Startup Learns a Hard Lesson: When To Turn Away Customers
It's really hard to turn down money, Seattle startup founder Manny Medina says. But that's what his company, Outreach, had to do as it started rapidly growing.
The company, which creates cloud-based software to automate and prioritize salespeople's interactions with contacts, found that accepting any customer with a credit card was dividing Outreach's attention.
"We had all types of customers who were all over the place," Medina said. "The question becomes, what do you focus on?"
Outreach has grown from a staff of six at the beginning of 2015 to 134 today and surpassed $10 million in revenue last year. The company, which is a little over 2 years old, has already had to learn to roll with the challenges of being one of the area's fastest-growing cloud-software startups while navigating an ever-adapting industry.
Medina and his three co-founders were running another business -- GroupTalent, which helped companies hire software developers -- when they stumbled upon the idea for Outreach. Customers were telling Medina what they liked most about GroupTalent was the knack it had for getting job candidates to respond to calls and emails. So the team switched its focus from the faltering GroupTalent to technology that would form the basis of Outreach.
"Nobody responds to cold pitches," Medina said, calling attention to a major problem for salespeople. They set about to find a way to make it easier to reach out to potential customers.
Software from tech giants such as Salesforce and Microsoft helps sales employees keep track of clients and find new leads. But there are still big gaps to fill.
"(Salespeople) want to be able to see a list of calls and contacts they need to make that day," said Kate Leggett, an analyst at research firm Forrester. "They want work to be pushed to them and to have a prescriptive tool that tells them what to do."
A whole system of technologies has popped up to complement traditional sales software, often known as CRM, or customer relationship management. Outreach fits into a division called "sales acceleration tools," said Tad Travis, a Gartner analyst.
Outreach keeps track of salespeople's interactions with customers and prospective customers and automates suggested follow-up responses, so workers can spend more time making sales and less time writing emails. The software takes in information from various sources about contacts and prioritizes tasks for account managers so they don't have to spend time figuring out whom to reach out to next and the best way to contact them.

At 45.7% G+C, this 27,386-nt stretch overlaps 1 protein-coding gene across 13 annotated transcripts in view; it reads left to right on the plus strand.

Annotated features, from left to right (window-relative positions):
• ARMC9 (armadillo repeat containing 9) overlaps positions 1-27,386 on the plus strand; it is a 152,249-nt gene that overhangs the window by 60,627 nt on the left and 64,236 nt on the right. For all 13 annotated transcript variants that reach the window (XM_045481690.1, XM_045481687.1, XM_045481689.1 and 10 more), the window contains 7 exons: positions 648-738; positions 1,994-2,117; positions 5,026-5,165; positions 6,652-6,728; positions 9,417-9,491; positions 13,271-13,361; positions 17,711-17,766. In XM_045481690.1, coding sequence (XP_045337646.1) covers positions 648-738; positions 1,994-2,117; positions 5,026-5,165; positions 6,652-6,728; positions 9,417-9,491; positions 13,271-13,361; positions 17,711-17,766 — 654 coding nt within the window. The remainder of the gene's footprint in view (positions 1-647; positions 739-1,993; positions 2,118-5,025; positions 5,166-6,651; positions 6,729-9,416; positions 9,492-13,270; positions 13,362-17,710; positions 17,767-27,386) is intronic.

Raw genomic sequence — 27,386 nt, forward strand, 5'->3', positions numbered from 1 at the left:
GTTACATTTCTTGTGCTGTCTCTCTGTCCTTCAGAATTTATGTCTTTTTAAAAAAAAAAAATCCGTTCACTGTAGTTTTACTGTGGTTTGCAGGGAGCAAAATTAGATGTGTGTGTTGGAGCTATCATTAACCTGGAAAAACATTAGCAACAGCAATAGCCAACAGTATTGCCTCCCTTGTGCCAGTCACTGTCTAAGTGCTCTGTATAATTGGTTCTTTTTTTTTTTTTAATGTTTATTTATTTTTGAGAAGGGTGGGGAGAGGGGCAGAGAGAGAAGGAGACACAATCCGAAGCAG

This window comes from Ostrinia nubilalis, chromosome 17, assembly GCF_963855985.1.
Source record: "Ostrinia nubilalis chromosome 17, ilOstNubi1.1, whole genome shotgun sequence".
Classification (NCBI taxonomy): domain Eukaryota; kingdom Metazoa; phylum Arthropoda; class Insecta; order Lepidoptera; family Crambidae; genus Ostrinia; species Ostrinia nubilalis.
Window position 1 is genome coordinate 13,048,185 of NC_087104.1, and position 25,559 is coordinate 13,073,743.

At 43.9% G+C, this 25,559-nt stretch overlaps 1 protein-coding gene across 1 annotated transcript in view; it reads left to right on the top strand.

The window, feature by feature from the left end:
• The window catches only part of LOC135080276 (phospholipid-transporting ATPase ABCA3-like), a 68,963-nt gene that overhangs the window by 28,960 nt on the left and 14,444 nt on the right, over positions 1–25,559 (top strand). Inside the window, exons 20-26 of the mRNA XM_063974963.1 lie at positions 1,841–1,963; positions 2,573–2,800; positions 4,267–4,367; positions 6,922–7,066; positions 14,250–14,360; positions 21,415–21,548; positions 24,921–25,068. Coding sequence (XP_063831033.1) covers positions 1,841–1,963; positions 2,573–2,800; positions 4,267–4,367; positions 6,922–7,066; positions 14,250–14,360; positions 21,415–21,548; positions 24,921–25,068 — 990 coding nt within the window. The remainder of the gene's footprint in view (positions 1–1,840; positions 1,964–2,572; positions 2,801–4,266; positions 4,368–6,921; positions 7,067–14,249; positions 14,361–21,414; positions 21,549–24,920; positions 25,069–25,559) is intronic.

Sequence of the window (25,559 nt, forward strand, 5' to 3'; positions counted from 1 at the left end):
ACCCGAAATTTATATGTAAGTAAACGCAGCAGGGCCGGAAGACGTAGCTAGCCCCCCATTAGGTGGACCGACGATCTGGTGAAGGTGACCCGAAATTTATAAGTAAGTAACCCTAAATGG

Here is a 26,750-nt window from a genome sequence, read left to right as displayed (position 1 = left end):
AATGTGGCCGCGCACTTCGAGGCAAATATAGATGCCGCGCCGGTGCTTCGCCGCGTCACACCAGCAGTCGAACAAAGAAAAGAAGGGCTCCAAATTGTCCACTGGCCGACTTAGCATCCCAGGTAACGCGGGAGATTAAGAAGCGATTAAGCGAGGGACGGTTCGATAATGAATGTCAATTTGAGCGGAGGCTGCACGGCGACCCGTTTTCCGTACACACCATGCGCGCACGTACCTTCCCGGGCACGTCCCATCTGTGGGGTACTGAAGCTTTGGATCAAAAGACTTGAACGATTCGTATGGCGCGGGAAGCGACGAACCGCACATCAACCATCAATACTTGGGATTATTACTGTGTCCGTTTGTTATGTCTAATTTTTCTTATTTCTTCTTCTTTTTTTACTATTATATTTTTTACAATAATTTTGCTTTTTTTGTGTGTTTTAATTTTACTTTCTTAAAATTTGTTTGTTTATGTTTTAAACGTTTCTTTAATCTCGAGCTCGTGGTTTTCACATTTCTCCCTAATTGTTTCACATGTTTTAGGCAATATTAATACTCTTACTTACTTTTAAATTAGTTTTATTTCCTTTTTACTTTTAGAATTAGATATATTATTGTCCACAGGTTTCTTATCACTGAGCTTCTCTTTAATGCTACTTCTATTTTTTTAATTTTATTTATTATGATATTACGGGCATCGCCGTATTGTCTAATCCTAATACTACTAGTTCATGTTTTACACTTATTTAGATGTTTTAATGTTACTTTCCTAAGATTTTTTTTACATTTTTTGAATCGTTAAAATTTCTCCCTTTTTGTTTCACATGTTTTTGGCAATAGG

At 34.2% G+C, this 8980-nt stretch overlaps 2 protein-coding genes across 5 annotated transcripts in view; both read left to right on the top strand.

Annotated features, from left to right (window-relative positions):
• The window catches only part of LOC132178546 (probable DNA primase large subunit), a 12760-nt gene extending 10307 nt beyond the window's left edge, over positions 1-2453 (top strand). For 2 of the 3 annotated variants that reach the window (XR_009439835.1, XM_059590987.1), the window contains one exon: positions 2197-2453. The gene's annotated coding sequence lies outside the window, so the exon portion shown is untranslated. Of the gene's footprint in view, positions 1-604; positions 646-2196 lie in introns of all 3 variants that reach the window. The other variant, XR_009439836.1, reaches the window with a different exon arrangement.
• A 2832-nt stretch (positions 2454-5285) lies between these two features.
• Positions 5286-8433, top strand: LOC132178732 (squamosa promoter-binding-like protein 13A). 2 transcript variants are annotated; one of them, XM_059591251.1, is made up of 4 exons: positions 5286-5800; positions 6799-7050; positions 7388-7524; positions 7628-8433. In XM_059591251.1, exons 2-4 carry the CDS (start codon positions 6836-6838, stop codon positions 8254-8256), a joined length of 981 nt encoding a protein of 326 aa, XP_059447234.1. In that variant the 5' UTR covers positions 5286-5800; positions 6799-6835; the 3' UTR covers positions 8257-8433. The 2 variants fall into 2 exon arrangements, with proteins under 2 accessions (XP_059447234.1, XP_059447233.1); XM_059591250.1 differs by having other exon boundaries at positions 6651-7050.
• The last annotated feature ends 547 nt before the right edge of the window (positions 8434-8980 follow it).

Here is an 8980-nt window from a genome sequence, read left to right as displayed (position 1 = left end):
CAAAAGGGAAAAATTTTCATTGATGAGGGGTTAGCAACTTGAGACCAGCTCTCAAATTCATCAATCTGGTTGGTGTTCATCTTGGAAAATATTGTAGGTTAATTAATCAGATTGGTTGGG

In its early days, Outreach was selling to anyone who was interested. But that meant that the small team wasn't sure which features to work on or what problems to solve -- different types and sizes of businesses had different requests.
At the urging of mentors, Medina started turning down smaller customers and focusing on sales teams of more than 20 people.
One such customer is Zillow's mortgage-sales team, which has about 50 people who use Outreach. Nick Fitzer, director of mortgage sales at Zillow, was searching for a way to make it easier to follow up with leads.
"We are calling lenders, loan officers. There are hundreds of thousands of them out there," he said. "We started to see this inefficiency where those multiple follow-up attempts were just not happening as consistently as you'd like them to."
He chose Outreach's software partly because of its integration with Salesforce, which the mortgage-sales team "lives and breathes in." Fitzer estimates Outreach frees an hour for each employee every day, which can mean hundreds of thousands of dollars in new sales.
As Outreach has grown, it has seen smaller competitors fall away, but for every one that closes, another pops up, Medina said. The company is always trying to stay a step ahead of the next rival.
"It's a land grab right now," Medina said.
More than a dozen companies of various sizes are creating sales-acceleration tools, Gartner analyst Travis said, and about 300 companies make sales technologies of all different types.
Outreach's tools are likely most useful for sales representatives within technology companies that tend to sell via phone calls and emails rather than meeting with customers outside the office, he said.
"Outreach is going after some very specific use cases that match up with inside sales representatives," he said. "I think it's too early to say if it will fit with outside representatives."
Still, Outreach now has more than 1,100 customers -- despite turning away some smaller ones -- and has raised $30 million to date from investors including Trinity Ventures and Microsoft Ventures. And Medina, focusing on expanding Outreach's capabilities, is hiring a machine-learning team for Outreach to learn information about contacts over time.